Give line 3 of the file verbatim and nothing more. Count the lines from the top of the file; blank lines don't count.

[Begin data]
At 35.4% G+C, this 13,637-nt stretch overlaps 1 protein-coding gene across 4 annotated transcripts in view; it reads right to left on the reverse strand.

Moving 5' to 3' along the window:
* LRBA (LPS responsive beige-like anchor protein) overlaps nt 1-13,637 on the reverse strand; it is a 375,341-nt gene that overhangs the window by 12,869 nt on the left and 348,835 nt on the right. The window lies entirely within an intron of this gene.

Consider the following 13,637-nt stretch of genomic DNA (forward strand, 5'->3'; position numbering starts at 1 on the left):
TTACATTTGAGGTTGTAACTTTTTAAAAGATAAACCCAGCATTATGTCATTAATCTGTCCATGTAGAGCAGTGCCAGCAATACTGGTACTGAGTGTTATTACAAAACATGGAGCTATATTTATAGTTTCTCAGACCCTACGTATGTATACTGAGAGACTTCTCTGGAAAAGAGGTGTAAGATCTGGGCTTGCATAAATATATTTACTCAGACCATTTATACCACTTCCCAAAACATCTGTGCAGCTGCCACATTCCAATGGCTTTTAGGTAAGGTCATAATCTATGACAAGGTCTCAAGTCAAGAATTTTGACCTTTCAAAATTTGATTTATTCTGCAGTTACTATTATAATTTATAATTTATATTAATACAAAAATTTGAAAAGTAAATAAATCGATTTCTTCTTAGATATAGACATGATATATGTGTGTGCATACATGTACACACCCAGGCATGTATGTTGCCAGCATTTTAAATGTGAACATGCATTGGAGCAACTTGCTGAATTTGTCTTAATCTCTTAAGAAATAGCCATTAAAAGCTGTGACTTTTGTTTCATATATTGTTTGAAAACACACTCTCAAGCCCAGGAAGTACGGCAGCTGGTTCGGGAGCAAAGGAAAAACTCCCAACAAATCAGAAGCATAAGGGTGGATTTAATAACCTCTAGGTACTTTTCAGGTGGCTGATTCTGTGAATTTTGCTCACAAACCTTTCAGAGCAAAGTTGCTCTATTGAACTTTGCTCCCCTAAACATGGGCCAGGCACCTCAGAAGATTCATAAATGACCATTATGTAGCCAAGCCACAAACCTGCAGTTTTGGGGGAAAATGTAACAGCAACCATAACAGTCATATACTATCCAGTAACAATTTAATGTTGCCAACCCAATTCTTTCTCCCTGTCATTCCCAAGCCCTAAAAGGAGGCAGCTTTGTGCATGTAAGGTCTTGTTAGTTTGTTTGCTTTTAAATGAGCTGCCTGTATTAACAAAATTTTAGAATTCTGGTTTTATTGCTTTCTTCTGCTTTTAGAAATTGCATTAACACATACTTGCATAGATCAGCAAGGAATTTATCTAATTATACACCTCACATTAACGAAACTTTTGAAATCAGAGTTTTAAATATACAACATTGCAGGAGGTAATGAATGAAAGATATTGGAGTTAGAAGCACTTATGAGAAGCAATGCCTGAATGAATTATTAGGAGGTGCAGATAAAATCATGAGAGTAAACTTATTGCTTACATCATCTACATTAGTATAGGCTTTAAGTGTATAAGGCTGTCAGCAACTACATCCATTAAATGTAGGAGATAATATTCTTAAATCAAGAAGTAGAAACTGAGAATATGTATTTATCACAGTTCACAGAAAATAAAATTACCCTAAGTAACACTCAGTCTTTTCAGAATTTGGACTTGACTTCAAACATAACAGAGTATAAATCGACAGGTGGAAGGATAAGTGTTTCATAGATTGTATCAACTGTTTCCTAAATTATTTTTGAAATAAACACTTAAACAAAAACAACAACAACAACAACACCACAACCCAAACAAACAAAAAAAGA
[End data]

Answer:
* LRBA (LPS responsive beige-like anchor protein) overlaps nt 1-13,637 on the reverse strand; it is a 375,341-nt gene that overhangs the window by 12,869 nt on the left and 348,835 nt on the right. The window lies entirely within an intron of this gene.